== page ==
Thursday, 2 November, 2017 - 8:03 pm

Stereotyping is a rotten philosophy. Most of us, myself included, generalize from time-to-time, even when we are unfamiliar with those that we are singling out. On Sunday, I visited Chester, up on the Montana Hi-Line, just thirty miles south of the Canadian border. I was there to visit Stricks Ag, a newly certified company under our Montana Kosher – Vaad HaKashrus of Montanasupervision. Chester is small town and I didn’t know what to expect, but everyone, the kids and I met, were sweet, respectful and gracious. These people could’ve easily been labeled “rednecks” or worse, when in truth they are good people who work the land, love their neighbors and respect people like me who don’t exactly fit the Hi-Line profile.

In this week’s Torah portion, Vayeira, we read about the moral decay of the five municipalities in Israel’s Sodom region. Just before G-d brought eternal destruction to this local, Abraham, the first Jew and humanity’s most prominent monotheist, beseeches G-d to save the people. He demands of G-d to reexamine the towns and see if, perhaps, there are a few righteous people, whose worthiness would make saving the neighborhood worthwhile. G-d is open to Abraham’s idea, but these people simply did not exist. Abraham didn’t stereotype. It would’ve been way easier for Abraham, who knew the immoral attitude and behavior of these people, to simply “mix out” and allow G-d to do His thing, unbothered. Instead, Abraham, doing what every kind and spiritual person should, individualized instead of generalizing, hoping a few good apples would save the rest. Instead of lumping the good with the bad, he tried to lump the bad with the good.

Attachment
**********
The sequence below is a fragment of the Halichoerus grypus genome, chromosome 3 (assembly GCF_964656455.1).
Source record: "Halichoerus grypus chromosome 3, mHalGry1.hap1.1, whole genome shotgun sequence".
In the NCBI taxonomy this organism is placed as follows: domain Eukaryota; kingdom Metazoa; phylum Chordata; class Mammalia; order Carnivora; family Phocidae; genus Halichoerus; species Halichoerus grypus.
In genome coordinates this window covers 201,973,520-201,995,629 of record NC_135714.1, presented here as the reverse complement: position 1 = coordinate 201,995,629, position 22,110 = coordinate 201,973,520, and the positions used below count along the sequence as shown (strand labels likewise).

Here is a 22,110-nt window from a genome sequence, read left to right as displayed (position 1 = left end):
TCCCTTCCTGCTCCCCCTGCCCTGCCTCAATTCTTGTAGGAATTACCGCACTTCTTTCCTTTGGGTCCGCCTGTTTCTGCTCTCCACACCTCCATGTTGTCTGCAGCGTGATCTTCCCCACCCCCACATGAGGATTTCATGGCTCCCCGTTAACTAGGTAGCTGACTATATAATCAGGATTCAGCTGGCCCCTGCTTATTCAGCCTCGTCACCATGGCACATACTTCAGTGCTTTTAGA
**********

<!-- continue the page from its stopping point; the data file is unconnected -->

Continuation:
We are easy to judge “other” societies, yet, get all bent out of shape when “our” society is judged. It’s high time that we stopped looking at others, seeking to find “something” we don’t like about them, and, instead, go out and meet them, talk to them and listen to them over a cup of coffee; it will be pleasantly surprising, even refreshing, when we learn how wrong we are about them. A bumper sticker is glued to the the filing cabinet in my office, it was gifted to me back in 2010 by the beloved Rabbi Yisroel Deren. It says something I try to internalize every day:

Don’t believe everything you think!

May G-d guard our brethren in Israel and the world over from harm and send us Moshiach speedily. May He protect the armed forces of Israel and the United States wherever they may be. Shabbat Shalom! Chazak!!! L'Chaim!!!

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